Link to article here.
This “story” reads more like a tolling authority and TxDOT PR puff piece than a news article. I had multiple interviews with this reporter, he came to our Toll Party meeting and heard with his own ears that our primary reason for the lawsuit is to force TxDOT to install the gas tax funded plan on 281 rather than convert that existing FREEway into a tollway. There is no justification to pay tolls on a freeway that’s already built and paid for and where the improvements are already paid for. No where does he mention this in the story. He makes it appear as though the lawsuit is simply to stop “progress.” In not even 10 seconds on our web site he’d know this. We’ve advocated for the original already PAID FOR improvements for the overpasses and expansion of 281 since DAY ONE! It’s irresponsible journalism to purposely leave out this vital information! Email the Editor here firstname.lastname@example.org.
|Feds approve toll project on U.S. 281|
|Wednesday, 29 August 2007|
By Scott Mahon
U.S. 281 is presently a four-to-six-lane highway. According to the Texas Department of Transportation, 8,600 vehicles per day traveled U.S. 281 north of Loop 1604 in 1980. In 2005, 92,590 vehicles per day traveled the highway and it’s projected that by 2035 217,900 vehicles per day will travel the highway.
Because the state’s gas tax – 38.4 cents per gallon – has not been increased since 1991, state officials say current revenues from the gas tax are not sufficient to fund highway improvements.
The 77th Legislature approved legislation that allowed the construction of toll roads as an alternative means of funding the construction of improvements and new highways.
TxDOT then proposed building new toll lanes on U.S. 281 from Loop 1604 to Borgfeld Road. Motorists would have the option of driving on toll lanes or non toll lanes.
The project began in November 2005 and was originally scheduled to be completed in 2009 at a cost of $104 million, but work was stopped in February 2006 after toll road opponents and environmentalists filed a lawsuit claiming the project’s environmental impact had not properly been assessed.
Toll road opponents also have targeted other projects, including Gov. Rick Perry’s Trans Texas Corridor, a 4,000-mile network of toll roads with rail and utility lines that was planned to be funded through a private-public partnership with Cintra of Spain and Zachry Construction Co. of San Antonio.
In June 2007, the Legislature placed a two-year moratorium on toll projects funded by partnerships with private companies.At the same time, the Legislature gave local transportation authorities, including the Alamo Regional Mobility Authority, the right to develop local toll projects.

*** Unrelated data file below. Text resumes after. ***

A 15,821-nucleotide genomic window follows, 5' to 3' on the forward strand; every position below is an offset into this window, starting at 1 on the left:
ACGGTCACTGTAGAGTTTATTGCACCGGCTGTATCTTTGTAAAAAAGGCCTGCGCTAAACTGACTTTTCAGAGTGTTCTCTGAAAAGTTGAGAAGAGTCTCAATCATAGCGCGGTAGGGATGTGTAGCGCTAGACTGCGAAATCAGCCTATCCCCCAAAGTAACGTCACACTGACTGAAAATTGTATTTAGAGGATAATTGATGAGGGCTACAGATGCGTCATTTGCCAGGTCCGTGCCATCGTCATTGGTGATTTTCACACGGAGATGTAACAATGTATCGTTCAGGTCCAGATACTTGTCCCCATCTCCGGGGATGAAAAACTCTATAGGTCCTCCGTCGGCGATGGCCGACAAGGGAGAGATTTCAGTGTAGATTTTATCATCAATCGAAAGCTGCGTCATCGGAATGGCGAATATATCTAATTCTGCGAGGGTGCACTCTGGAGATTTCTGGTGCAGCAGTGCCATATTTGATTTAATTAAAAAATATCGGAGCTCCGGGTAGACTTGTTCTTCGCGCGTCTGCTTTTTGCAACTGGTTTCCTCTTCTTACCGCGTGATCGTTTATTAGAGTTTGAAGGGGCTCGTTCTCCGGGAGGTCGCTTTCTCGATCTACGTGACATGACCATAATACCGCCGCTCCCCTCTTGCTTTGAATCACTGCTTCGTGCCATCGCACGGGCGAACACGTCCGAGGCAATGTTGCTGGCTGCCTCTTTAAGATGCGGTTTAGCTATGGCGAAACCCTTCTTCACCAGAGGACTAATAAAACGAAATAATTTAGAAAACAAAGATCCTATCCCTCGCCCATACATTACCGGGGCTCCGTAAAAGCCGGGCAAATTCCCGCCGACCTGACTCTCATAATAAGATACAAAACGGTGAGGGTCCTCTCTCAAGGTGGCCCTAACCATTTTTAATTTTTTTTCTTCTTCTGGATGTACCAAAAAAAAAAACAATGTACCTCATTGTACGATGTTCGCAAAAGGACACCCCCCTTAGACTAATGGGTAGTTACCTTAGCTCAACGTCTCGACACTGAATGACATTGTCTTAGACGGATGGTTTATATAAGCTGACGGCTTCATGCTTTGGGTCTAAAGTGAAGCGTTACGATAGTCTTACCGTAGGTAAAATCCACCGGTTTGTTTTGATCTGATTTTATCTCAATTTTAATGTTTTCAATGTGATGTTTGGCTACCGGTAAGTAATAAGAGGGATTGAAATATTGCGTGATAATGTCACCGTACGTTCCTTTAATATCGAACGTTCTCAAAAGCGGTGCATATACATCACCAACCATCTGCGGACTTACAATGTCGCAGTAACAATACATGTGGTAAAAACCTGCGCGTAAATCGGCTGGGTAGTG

According to the Alamo RMA, the U.S. 281 project will be constructed in two phases. The first phase will include toll lanes inside the existing lanes on U.S. 281 from Loop 1604 to Stone Oak Drive and is now estimated to cost $120 million.
“For three years drivers have been stuck in traffic,” said William Thornton, chairman of the Alamo RMA. “The decision by the Federal Highway Administration now means that our region can start addressing the serious congestion clogging our highways.”
Officials said the proposed improvements on U.S. 281 would provide motorists a choice of using toll lanes or not.
“No one will ever be forced to use a tolled lane in Bexar County. There will always be a choice between a toll and non-toll lane,” said Terry Brechtel, executive director of the Alamo RMA.
The second phase of the project will include improvements from Stone Oak Drive to Borgfeld Road, and eventually to the Blanco County line.
The estimated cost of the total project, including an interchange at Loop 1604, is approximately $600 million.
Construction of the first phase will begin in April or May of 2008, said Leroy Alloway, director of community relations for the Alamo RMA.
“The construction contract will be put out for bid,” Alloway said. “We will probably go to the bond market in the first quarter of 2008 to fund the first phase of the project.”
TxDOT officials said the U.S. 281 corridor has been studied numerous times since 1984, but special interest groups claimed that previous environmental studies did not comprehensively account for the potential impact of the proposed project.
But Alloway also said there would be a 180-day period during which “anyone could file a lawsuit challenging the findings of the Federal Highway Administration.”
Terri Hall of the San Antonio Toll Party said the environmental assessment approved by the FHA was a “cursory, low-level study” and promised her organization would file a lawsuit challenging the study.
“It’s just a bunch of game playing,” Hall said. “… you can’t tell me there’s not going to be an economic impact up and down the U.S. 281 corridor if they build toll lanes. So, yes, we definitely intend to file a lawsuit.”